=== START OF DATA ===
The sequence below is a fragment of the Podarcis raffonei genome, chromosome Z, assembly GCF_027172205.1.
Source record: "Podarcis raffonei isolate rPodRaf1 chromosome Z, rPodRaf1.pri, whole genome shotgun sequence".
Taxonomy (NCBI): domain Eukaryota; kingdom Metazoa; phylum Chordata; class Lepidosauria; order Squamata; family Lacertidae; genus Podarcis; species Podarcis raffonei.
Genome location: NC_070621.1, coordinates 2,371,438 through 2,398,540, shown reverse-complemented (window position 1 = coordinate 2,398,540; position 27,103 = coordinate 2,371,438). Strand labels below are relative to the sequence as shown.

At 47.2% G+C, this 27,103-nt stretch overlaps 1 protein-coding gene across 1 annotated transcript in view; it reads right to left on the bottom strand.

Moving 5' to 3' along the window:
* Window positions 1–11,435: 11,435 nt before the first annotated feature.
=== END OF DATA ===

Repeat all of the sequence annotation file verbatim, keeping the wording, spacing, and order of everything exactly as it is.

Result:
The sequence below is a fragment of the Podarcis raffonei genome, chromosome Z, assembly GCF_027172205.1.
Source record: "Podarcis raffonei isolate rPodRaf1 chromosome Z, rPodRaf1.pri, whole genome shotgun sequence".
Taxonomy (NCBI): domain Eukaryota; kingdom Metazoa; phylum Chordata; class Lepidosauria; order Squamata; family Lacertidae; genus Podarcis; species Podarcis raffonei.
Genome location: NC_070621.1, coordinates 2,371,438 through 2,398,540, shown reverse-complemented (window position 1 = coordinate 2,398,540; position 27,103 = coordinate 2,371,438). Strand labels below are relative to the sequence as shown.

At 47.2% G+C, this 27,103-nt stretch overlaps 1 protein-coding gene across 1 annotated transcript in view; it reads right to left on the bottom strand.

Moving 5' to 3' along the window:
* Window positions 1–11,435: 11,435 nt before the first annotated feature.